Home
DogPatch
Print|Email|Text Size: ||
Bad Wrap
Resist the puppy surprise

Giving a dog as a gift is rarely a good idea, and it’s often a terrible one, but some people can’t resist the idea of a beribboned puppy. For those of you who are thinking about giving a dog this holiday, we say, think twice. While you’re doing that, here are some points to factor in.

1. Nothing good comes of surprising someone with a dog, even if that someone is your child, who’s been begging for a dog since she could talk. Who knows...perhaps she has her heart set on a Chihuahua but you think she’d love a Lab. Learn about and select her new best friend together.

2. Puppies in particular have many specific needs, and in the general chaos of the holiday season, those needs can be easily overlooked, which can bode poorly for the puppy’s future success. Plus, standing outside in the middle of a cold winter night while waiting for the “gift” to do her business is not everyone’s idea of a good time.

3. Foster first. Fostering is a great intermediate step, and the holiday could be a good time to explore this possibility. By taking in a foster dog, not only will everyone discover the day-to-day responsibilities of pet care, it will make a big difference in the life of the dog you choose to foster.

4. Treat a case of puppy fever with Shelter Puppies. The new book from photographer Michael Kloth serves up a satisfying dose of puppy cute while conveying the urgent message that more adoptive homes are needed.

5. Build a foundation for success. If you want to give something to unwrap, fill a basket with a leash, collar, bowls, toys, treats, a gift certificate for a training class or vet care and a positive training book. After the holidays are over and life settles down, check out your local shelter and rescue groups, or do the research required to find a reputable breeder. Whatever you do, don’t buy that puppy in the pet shop; she’s likely to have come from a puppy mill. And by all means, consider an adult dog. Sure, puppies are totally cute and fun, but they’re also a lot of work. Many adult dogs are housebroken and have all sorts of good behavior skills up their furry sleeves. This is one situation in which the best surprise is no surprise at all.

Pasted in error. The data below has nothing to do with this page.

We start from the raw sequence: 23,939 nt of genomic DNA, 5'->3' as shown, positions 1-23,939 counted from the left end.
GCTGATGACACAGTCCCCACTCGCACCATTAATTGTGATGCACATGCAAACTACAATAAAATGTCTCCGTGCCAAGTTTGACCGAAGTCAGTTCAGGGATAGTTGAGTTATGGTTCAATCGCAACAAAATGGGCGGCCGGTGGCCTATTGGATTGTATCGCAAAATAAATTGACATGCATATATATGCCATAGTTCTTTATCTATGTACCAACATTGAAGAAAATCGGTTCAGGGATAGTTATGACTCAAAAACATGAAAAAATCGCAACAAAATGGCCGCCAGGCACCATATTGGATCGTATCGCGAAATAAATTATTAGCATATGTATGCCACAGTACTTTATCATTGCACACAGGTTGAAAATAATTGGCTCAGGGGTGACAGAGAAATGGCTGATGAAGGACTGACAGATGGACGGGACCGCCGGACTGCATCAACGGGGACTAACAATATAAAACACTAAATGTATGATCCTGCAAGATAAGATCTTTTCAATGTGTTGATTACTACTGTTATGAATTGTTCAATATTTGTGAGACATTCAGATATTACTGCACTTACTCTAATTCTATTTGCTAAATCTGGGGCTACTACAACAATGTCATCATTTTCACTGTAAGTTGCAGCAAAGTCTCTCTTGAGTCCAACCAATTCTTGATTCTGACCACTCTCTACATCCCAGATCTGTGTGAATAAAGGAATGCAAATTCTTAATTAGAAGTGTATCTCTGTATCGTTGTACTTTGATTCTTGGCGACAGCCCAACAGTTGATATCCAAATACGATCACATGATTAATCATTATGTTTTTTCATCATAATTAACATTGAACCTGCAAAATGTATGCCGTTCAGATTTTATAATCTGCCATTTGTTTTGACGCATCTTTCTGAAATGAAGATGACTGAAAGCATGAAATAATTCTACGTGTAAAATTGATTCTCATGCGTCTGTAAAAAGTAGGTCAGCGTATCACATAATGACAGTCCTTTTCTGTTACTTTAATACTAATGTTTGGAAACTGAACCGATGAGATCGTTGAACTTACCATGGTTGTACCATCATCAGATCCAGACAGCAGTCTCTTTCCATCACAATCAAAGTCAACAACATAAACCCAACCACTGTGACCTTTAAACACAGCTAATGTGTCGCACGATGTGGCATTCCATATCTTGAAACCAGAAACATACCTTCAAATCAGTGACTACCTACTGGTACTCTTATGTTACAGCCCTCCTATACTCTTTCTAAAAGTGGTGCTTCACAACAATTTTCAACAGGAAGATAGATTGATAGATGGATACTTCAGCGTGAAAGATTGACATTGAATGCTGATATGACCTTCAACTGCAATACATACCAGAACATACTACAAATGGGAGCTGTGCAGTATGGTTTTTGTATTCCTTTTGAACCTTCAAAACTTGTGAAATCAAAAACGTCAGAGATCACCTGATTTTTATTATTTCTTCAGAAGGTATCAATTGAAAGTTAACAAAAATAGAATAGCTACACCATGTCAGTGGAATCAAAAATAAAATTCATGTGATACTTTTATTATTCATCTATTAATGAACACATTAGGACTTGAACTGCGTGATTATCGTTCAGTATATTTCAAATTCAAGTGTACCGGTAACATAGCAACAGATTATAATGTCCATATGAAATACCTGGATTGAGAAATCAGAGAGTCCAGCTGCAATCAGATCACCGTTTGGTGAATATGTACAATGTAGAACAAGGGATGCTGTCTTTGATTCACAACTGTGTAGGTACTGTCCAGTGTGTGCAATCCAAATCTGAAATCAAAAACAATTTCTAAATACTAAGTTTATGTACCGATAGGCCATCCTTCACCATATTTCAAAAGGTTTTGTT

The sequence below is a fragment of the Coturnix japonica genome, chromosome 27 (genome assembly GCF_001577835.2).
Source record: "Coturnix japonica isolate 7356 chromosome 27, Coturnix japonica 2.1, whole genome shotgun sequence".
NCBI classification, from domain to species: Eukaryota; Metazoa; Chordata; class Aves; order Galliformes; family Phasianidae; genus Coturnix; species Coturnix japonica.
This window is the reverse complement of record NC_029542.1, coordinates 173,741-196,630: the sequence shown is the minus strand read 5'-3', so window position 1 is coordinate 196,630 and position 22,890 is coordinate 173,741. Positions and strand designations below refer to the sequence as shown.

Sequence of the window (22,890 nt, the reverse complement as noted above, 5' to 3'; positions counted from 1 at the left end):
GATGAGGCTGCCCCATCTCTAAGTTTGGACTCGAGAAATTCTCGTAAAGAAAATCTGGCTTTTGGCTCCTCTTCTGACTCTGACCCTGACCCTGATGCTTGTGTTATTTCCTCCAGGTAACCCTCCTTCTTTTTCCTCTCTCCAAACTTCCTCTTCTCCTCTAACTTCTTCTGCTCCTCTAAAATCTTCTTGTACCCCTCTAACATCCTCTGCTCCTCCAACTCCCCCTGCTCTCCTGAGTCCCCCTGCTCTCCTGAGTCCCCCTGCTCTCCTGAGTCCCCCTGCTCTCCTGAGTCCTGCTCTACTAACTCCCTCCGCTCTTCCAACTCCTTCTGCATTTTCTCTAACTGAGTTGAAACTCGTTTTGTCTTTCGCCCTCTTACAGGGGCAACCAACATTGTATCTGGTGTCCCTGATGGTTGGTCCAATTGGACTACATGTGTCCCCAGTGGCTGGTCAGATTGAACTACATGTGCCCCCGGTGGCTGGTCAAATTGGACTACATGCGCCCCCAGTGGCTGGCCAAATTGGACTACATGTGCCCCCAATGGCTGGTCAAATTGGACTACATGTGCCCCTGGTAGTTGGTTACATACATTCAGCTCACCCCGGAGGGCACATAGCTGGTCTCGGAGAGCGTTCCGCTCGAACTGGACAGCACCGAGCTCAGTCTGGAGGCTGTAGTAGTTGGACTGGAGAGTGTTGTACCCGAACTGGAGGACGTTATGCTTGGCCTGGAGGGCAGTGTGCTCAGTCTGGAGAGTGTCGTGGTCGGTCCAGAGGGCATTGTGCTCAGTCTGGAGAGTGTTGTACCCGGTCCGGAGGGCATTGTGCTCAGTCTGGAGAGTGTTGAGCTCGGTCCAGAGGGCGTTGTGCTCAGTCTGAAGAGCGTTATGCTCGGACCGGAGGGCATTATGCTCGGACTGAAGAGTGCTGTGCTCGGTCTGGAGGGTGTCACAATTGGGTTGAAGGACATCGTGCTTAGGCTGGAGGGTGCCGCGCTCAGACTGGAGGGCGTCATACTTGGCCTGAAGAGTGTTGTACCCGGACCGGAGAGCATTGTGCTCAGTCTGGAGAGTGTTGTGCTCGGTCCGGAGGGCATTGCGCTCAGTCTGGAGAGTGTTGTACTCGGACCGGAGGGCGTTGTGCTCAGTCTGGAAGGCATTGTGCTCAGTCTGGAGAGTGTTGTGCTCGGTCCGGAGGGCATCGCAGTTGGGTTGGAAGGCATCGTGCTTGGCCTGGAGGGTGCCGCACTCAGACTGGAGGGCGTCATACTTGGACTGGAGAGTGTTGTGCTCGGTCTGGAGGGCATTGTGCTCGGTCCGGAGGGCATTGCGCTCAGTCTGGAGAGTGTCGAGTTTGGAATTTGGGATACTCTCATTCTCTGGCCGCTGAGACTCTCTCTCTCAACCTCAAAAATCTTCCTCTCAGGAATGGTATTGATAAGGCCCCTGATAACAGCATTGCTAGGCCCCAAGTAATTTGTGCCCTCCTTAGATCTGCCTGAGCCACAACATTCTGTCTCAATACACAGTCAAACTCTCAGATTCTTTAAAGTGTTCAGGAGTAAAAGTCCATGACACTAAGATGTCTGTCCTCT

Print|Email
This article first appeared in The Bark,
Issue 67: Nov/Dec 2011
Lisa Wogan lives in Seattle and is the author of, most recently, Dog Park Wisdom. lisawogan.com

Photography by Michael Kloth

CommentsPost a Comment
Please note comments are moderated. After being approved your comment will appear below.

More From The Bark

By
Edward Guthmann
By
Bill DeMain
By
Kimberly Wang
More in DogPatch:
The Evolution of a Dog Lover
In the Company of Cats and Dogs
Wilfred’s Fiona Gubelmann channels her cat!
Funny Man Barsotti
Last Chance IPA
Food for Thought: Vintage Dog Food Labels
Off The Leash
Of Mice and Men + Dog
Overheard: Authors on dogs
Dogs for the Ages